The Amorites were an ancient nomadic people who occupied a portion of the Promised Land, west of The Dead Sea, when the Israelites crossed the Jordan at the end of their Wilderness Journey. The name was also sometimes used as a general term for all of the Canaanite inhabitants in that time.
- The Amorites were the descendants of Canaan (Genesis 13:12, 14:7), who was born after The Flood to Noah's son Ham (Genesis 10:1,6) (see Sons Of Noah)
- They are referred to as Amurra or Amurri in ancient Assyrian (see Ancient Empires - Assyria) and Egyptian (see The Ancient Egyptians) inscriptions that have been found. Very early Babylonian (see King Nebuchadnezzar) monuments refer to all of Syria, which then included what became known as "Palestine," as "the land of the Amorites."
- The Amorites were referred to as tall, warlike mountain people. Moses called Og, an Amorite king, "of the last of the remnant of Rephaites ("giants" in the King James version), whose bed was 13 feet long (Deuteronomy 3:11).
- The mountains of Judea were cited as the "hill country of the Amorites" (Deuteronomy 1:7,19,20), roughly from west of the Dead Sea (Genesis 14:7) to Hebron (Genesis 13:8, Deuteronomy 3:8, 4:46-48), taking in Gilead and Bashan (Deuteronomy 3:10), with The Jordan Valley on the east of the Jordan River (Deuteronomy 4:49), the land of the "two kings of the Amorites," Sihon and Og (Deuteronomy 31:4; Joshua 2:10, 9:10).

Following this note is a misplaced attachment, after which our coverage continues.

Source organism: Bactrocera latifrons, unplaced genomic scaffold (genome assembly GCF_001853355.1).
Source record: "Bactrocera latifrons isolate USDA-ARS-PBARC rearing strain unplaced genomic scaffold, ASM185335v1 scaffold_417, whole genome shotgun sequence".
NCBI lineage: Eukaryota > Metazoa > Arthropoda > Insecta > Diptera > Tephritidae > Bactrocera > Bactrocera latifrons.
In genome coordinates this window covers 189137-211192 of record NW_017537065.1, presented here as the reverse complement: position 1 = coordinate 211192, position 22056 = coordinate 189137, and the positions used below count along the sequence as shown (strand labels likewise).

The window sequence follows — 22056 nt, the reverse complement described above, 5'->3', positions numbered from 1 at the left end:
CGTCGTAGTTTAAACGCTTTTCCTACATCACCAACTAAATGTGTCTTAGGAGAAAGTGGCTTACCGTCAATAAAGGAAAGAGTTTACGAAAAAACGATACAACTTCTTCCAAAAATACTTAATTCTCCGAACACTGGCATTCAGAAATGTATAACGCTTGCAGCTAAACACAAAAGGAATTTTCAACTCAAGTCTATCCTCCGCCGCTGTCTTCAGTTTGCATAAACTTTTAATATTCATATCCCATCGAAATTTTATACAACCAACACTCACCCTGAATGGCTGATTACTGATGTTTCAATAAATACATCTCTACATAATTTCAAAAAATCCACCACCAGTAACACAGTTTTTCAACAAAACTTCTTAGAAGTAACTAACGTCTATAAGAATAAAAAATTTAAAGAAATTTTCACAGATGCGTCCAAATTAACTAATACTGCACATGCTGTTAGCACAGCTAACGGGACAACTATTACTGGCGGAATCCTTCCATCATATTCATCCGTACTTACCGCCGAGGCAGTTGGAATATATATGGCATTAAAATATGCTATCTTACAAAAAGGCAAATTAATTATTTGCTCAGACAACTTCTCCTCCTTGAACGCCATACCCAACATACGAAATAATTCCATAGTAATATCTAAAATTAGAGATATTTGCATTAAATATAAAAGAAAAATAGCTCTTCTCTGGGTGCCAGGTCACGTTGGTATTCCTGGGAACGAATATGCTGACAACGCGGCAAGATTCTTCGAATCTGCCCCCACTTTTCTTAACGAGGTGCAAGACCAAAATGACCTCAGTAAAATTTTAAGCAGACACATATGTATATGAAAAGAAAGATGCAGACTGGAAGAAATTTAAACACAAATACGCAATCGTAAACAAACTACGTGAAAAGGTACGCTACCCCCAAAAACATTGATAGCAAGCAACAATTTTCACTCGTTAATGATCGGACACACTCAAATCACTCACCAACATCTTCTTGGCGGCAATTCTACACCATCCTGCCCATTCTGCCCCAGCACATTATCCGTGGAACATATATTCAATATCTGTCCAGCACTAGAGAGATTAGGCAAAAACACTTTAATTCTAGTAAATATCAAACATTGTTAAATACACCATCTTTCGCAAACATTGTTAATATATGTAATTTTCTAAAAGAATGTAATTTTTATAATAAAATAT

- After The Fall Of Jericho, five kings of the Amorites, one of which was sitting as king of Jerusalem (Joshua 10:5), were defeated by the advancing Israelites under Joshua (Joshua 10:10) (see Joshua's Long Day), until later when the Amorite forces were wiped out completely (Joshua 11:8).
- During the time of Samuel there was peace between the Israelites and the remaining Amorites (1 Samuel 7:14).
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